AI: creative industries grapple with technology’s implications for their IP

Neil Hodge Friday 29 September 2023

Whether artificial intelligence (AI) can produce images, music, literature or other content better than a human will always be a moot point. It’s the realisation that the technology can produce it faster, cheaper and by using other people’s work that legislators must contend with – and soon.

Authors, musicians, actors, film-makers and others working in creative industries have woken up to the threat that generative AI – a type of AI program that creates content from a data set – poses to their work. In the US in September, a group of 17 prominent authors including George R R Martin, Jodi Picoult and John Grisham sued tech company OpenAI, which owns large language model-based chatbot ChatGPT, for what they say is ‘systematic theft on a mass scale.’ The class action lawsuit claims that the company is illegally using their copyrighted work and that its chatbot could produce new work in the style of themselves and other authors without their consent and without any of the profit.

An OpenAI spokesperson said that the company respects ‘the rights of writers and authors, and believes they should benefit from AI technology.’ The spokesperson added that the company was having ‘productive conversations with many creators around the world, including the Authors Guild, and have been working cooperatively to understand and discuss their concerns about AI.’

Meanwhile, Hollywood writers ended their near five-month strike at the end of September. The industrial action was taken due to fears that film studios’ use of AI will lead to job and pay cuts. The Writers Guild of America’s 11,500 members will soon vote on whether to approve a three-year deal that offers pay raises and protections around AI use. The Screen Actors Guild is still seeking an agreement, having launched a parallel strike in July.

Legislators are very cautious not to hamper innovation and to not end up with regulations that would stop the next ‘spinning jenny’

Johan Hübner
Chair, IBA AI and Robotics Subcommittee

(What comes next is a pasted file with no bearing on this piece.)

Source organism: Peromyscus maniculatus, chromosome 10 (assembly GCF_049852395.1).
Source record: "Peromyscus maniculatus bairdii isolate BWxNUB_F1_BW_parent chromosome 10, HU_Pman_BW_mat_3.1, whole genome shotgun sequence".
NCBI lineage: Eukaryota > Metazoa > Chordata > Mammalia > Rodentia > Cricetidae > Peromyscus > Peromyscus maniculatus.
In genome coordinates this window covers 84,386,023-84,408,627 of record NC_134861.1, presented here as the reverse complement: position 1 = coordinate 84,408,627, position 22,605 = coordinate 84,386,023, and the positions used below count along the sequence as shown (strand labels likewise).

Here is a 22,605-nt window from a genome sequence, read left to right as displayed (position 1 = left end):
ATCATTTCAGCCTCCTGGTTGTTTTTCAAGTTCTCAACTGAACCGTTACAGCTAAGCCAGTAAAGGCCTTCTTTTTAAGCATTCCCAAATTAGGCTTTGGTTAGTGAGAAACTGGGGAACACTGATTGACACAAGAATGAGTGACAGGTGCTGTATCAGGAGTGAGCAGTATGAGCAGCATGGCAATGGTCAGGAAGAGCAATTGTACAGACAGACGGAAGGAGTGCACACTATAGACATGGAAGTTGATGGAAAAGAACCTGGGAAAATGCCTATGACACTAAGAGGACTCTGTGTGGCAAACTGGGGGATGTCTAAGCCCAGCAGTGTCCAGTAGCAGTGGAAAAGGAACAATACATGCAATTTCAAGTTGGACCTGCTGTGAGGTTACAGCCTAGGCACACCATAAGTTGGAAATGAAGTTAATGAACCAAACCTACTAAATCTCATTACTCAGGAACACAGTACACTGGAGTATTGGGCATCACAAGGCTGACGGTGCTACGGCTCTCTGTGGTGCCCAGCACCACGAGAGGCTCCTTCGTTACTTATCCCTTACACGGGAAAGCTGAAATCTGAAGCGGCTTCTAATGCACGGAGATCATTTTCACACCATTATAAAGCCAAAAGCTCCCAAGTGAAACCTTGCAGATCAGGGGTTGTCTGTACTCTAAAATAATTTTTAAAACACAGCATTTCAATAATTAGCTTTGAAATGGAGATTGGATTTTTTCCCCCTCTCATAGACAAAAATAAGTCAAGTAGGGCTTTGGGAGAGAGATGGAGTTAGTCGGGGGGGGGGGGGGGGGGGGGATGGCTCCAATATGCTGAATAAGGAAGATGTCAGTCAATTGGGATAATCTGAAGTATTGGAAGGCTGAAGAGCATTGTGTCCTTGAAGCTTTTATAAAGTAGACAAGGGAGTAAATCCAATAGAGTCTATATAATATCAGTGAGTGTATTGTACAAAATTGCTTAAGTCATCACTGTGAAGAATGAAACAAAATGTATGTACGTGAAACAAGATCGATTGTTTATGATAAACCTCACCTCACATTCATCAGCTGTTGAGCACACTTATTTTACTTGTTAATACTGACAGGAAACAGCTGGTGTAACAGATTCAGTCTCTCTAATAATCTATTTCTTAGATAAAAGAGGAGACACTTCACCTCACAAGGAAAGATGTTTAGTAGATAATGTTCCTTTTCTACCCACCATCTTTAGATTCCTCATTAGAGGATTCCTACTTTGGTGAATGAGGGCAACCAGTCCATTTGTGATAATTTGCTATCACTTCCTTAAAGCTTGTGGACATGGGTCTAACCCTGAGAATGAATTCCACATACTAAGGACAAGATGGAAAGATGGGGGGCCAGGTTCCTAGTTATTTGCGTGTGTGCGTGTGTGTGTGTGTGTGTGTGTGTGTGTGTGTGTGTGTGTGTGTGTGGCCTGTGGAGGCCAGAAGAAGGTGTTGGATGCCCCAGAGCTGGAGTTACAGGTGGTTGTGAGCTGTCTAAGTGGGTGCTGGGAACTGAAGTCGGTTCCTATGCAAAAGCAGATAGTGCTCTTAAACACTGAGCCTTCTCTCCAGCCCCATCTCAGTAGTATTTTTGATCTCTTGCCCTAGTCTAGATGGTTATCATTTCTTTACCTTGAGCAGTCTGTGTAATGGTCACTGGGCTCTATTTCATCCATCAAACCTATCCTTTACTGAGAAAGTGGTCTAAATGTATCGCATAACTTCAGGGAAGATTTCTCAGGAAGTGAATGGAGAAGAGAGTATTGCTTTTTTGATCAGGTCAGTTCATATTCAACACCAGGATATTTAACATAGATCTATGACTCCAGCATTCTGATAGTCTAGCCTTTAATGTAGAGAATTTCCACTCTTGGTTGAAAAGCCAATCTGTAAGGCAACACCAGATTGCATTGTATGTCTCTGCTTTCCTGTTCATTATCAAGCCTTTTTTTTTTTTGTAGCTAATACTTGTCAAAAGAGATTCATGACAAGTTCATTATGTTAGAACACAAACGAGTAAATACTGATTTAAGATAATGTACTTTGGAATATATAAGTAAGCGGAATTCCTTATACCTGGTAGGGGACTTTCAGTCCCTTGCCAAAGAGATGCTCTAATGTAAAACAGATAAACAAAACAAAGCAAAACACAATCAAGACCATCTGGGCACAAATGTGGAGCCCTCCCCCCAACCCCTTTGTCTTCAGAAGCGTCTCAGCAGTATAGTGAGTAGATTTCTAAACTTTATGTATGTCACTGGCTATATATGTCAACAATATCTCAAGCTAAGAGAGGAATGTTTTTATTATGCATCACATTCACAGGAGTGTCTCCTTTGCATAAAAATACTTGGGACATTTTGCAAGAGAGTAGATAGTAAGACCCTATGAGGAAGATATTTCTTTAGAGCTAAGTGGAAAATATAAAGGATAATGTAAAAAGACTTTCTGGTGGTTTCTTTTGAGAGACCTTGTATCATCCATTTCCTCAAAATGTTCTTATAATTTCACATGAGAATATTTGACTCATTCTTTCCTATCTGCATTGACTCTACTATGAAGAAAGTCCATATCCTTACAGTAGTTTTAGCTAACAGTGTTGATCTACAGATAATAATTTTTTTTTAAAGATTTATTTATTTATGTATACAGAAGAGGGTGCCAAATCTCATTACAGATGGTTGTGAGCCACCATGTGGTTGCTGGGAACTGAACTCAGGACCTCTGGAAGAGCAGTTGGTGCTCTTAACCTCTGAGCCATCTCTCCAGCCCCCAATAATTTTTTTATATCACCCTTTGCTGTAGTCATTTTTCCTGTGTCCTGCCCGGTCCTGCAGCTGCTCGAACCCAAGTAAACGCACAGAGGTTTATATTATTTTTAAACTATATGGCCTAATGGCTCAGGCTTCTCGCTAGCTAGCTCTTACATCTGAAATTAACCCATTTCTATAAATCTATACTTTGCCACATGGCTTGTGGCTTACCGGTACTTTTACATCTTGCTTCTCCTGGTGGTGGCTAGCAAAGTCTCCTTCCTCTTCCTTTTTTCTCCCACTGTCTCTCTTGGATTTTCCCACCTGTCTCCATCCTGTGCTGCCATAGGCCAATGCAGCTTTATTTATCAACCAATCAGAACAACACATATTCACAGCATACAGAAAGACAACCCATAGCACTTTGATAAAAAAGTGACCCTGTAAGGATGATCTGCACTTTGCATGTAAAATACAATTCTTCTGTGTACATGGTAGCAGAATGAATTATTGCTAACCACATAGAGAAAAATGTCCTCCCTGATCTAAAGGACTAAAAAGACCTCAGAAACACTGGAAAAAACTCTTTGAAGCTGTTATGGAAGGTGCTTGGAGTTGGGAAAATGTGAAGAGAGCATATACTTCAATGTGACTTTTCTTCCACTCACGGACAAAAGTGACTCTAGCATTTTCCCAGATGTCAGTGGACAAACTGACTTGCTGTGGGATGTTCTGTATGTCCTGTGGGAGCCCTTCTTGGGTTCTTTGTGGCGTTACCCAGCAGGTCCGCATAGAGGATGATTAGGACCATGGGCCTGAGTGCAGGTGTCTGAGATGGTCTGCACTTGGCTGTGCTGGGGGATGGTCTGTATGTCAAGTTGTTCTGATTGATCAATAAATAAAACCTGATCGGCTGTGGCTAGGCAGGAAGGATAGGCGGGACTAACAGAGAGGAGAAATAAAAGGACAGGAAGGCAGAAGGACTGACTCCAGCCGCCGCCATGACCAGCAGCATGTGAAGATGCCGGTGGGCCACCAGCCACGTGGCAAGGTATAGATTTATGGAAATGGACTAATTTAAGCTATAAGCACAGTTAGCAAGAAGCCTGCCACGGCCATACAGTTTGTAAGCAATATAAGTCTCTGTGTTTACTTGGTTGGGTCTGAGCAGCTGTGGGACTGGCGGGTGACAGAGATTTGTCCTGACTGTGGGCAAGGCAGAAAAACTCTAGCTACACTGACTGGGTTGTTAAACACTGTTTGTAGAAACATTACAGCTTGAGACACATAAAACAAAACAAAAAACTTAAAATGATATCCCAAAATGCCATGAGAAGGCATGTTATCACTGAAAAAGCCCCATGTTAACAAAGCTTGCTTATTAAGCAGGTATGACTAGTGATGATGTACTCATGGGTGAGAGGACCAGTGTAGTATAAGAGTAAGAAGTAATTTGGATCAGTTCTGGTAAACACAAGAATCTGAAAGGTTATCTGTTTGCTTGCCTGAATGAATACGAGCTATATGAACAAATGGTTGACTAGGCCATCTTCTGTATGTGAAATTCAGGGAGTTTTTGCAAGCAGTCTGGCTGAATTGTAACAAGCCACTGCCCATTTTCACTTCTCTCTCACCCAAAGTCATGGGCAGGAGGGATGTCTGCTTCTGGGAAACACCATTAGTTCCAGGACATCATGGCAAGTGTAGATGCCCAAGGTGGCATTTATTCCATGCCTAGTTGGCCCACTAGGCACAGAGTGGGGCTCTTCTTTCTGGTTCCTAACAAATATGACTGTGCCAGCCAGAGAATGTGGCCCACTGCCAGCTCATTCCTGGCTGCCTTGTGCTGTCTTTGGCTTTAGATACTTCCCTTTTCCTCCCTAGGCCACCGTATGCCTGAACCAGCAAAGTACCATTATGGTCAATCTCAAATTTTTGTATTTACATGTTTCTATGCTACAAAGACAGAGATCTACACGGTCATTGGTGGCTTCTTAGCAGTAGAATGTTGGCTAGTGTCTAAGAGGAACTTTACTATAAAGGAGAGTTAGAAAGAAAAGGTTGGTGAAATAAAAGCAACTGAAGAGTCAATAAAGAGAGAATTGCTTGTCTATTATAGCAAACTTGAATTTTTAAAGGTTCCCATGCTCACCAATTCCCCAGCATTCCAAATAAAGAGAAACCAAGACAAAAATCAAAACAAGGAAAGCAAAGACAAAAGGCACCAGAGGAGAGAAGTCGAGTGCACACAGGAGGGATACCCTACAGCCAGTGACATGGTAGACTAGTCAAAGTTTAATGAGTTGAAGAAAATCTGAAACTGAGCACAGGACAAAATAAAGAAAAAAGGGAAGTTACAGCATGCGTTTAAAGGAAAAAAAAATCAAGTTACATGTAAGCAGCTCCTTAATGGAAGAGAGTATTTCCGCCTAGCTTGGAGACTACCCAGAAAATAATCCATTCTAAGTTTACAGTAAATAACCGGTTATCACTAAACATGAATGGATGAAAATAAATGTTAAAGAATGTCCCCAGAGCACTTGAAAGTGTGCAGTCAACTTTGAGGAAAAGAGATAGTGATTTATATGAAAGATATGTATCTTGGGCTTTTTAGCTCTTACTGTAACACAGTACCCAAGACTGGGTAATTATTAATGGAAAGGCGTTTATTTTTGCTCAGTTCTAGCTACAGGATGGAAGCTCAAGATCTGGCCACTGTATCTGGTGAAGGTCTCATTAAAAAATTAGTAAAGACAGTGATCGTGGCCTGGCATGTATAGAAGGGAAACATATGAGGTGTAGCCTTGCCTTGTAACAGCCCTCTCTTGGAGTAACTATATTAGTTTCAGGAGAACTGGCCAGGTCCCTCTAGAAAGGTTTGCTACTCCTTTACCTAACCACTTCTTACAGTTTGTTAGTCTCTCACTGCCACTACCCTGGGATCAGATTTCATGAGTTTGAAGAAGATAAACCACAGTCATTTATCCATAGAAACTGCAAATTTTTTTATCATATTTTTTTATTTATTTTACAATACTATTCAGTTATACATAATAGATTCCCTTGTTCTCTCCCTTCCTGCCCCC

Legal commentators believe there’s bound to be an increase in legal disputes surrounding copyright and intellectual property (IP) infringements. Daniela De Pasquale, Chair of the IBA User Generated Content Subcommittee and a partner at Italian law firm Ughi e Nunziante, highlights that as a result of how user generated AI is trained on the internet and the significant amount of protected works available online, ‘we are going to see a lot of litigation to resolve disputes because legislation will always be behind the speed at which the technology evolves.’

De Pasquale says the first way to protect content creators is to have legislation in place that works, even though current copyright laws are still ‘a very resilient tool’. A secondary method involves implementing contractual obligations to set out the limitations of how AI will be used, the extent of its use and what data is used in the process. The third option to consider is ‘soft law’ and the adoption of company guidelines, whereby the AI industry sets up fair practices and internal codes aimed at avoiding the unauthorised use of third-party content, she says.

At the centre of these measures is the need for more transparency about what data is being used to train AI systems and whether content creators have been informed and/or credited and remunerated for its use. De Pasquale believes the EU’s incoming AI Act should help on both counts as it’ll require detailed summaries of the copyrighted data used for the development of works to be made public.